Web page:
The realm of cyber-attacks has advanced over the years, both in regards to the scope of the phenomenon and in terms of the technological abilities displayed by the attackers. One recently developing field in this realm is the use of terminal equipment, including communications equipment such as routers and IoT (Internet of Things) devices that are connected to the Internet but are not protected from breaches at a level customary for computers and cellular devices. This trend comes hand in hand with the growing use of IoT devices and the increasing connectivity of electronic devices (security cameras, gates, smart TV's, etc.) to the Internet, in order to better the user experience through regular updates and remote control. Experts in this field estimate that there are over six billion IoT devices in use around the world, in addition to leading devices such as telephones, tablets, and computers, which are protected in one way or another against breaches.
In this manner, the cyber world is integrating into the public, government, military, economic, and personal spheres, while significantly contributing to advancement and development in all areas of life. Such a comprehensive use of the cyber world, however, serves as a source for risks stemming from cyber-attacks; security risks such as information leaks or prevention of the use of various systems, as well as those related to criminal activity.
The Internet and advanced communications technologies have also become an important element for terrorist organizations, which use the cyber-space for a wide range of, mostly operational, activities such as fundraising, recruitment, intelligence gathering, the dissemination of ideologies (such as radicalization and religious justifications) and information (such as reports on victories in the battlefield), as well as marketing. Although the use of cyberspace for offensive activities is not entirely absent from the field of terrorism, terrorist organizations have not yet demonstrated significant independent capabilities. Nevertheless, it should be taken into consideration that offensive cyber capabilities are likely to change significantly and immediately in any of the following scenarios: assistance from a terror-supporting state, the acquisition of knowledge or capabilities from international criminal elements offering their services for a fee on the darknet, or by recruiting computer experts (hackers) with high professional capabilities.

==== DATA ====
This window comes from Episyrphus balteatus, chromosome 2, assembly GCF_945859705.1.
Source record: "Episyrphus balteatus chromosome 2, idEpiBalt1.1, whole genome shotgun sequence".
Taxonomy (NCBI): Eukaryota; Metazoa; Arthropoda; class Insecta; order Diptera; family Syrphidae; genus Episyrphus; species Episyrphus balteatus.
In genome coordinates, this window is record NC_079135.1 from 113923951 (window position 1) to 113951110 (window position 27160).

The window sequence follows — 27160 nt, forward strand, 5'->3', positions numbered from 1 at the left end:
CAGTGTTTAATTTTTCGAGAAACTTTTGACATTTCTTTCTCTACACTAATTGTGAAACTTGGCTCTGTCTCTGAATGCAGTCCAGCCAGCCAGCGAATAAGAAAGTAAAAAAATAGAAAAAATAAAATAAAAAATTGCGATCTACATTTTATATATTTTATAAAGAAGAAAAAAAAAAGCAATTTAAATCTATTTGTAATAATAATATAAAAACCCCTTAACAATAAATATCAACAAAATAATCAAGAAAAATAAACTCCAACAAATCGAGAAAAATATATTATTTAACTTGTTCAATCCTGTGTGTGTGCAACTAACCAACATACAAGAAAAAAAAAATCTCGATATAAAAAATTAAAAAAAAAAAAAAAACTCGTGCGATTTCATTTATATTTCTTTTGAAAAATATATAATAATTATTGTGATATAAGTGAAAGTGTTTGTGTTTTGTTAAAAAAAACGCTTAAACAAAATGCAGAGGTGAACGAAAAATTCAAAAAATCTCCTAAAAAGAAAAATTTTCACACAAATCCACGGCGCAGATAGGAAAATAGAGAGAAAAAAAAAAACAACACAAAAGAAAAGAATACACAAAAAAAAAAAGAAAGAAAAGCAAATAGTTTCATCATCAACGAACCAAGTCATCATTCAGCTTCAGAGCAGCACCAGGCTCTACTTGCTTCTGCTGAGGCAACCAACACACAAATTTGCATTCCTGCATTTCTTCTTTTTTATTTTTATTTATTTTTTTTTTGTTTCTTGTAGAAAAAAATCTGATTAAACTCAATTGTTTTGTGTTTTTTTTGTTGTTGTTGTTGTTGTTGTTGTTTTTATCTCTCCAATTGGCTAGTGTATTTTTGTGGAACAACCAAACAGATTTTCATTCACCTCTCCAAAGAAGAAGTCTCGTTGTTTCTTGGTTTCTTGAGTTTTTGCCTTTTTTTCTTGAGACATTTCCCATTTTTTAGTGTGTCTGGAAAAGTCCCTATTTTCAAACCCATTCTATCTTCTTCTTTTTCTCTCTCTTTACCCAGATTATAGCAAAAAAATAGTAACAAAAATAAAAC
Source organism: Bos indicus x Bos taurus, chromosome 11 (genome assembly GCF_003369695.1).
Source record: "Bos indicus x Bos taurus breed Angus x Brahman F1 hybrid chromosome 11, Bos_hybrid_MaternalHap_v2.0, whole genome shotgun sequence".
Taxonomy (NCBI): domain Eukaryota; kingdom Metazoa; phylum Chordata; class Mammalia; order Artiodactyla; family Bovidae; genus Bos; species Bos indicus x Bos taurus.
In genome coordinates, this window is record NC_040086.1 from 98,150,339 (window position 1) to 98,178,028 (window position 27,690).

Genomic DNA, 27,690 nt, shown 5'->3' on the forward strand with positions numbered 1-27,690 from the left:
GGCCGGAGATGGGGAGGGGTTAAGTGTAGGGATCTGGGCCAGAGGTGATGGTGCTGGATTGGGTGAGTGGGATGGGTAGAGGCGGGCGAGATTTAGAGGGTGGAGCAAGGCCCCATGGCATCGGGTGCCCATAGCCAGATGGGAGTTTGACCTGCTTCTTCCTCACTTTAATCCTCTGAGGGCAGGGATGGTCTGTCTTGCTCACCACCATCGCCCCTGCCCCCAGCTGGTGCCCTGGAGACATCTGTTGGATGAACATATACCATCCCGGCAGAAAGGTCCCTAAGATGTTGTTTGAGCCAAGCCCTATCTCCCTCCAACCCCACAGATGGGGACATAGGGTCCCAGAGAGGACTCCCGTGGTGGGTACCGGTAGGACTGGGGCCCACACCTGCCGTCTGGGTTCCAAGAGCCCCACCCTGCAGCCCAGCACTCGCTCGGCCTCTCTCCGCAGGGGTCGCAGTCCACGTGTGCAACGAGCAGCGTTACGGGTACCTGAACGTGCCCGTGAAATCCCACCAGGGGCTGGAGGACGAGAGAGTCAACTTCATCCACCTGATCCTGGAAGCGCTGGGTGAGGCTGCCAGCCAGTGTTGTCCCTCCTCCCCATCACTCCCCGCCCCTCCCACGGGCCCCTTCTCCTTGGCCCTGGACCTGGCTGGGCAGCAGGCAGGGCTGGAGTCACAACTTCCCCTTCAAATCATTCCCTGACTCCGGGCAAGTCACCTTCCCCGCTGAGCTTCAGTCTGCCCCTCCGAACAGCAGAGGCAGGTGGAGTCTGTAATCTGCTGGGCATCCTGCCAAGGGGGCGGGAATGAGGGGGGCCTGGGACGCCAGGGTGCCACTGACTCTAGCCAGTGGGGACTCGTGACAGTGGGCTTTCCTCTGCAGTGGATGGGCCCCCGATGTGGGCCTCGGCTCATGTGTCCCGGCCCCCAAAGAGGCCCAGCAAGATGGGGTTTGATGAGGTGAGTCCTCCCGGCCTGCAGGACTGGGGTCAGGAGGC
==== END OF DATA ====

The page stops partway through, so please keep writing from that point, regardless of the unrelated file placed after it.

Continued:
Cyber-attacks carried out by terrorist organizations to date have been at the most basic level. These attacks, most of which exploit weaknesses in the attacked systems, also indicate the potential damage inherent in them, both in the context of intelligence exposure and in regards to the operation or disruption of terminal equipment. During 2016, a growing interest was detected on the part of terrorist and criminal elements in IoT devices and in attacks on those devices. Among the incidents worth noting are the following:
The afore-mentioned incidents may indicate the dangers inherent in attacks carried out using IoT devices, as well as the issues, related to the phenomena, that must be dealt with:
The risks described above, the weaknesses that stem from them, and the possibilities that they open for potential attackers to utilize, serve as the basis of an offensive cyber-campaign. Said campaign could utilize IoT devices as a tool in the framework of a DDoS attack or as a means of disrupting the functioning of the device itself. It is worth emphasizing that a large-scale attack is liable to cause significant damage, such as the attack in Germany, in which the routers themselves were damaged. In the absence of an appropriate response, terrorist organizations are likely to use this product in order to increase the effectiveness, efficiency and scope of damage of a given attack.
Countries must establish security standards for IoT devices through regulation that imposes minimum standards on manufacturers and importers. Alongside the establishment of security and enforcement standards, the public also has a responsibility to select products with minimal security, with a preference for secure products. In addition, we must continue to promote the development of protective measures similar to those available on computers.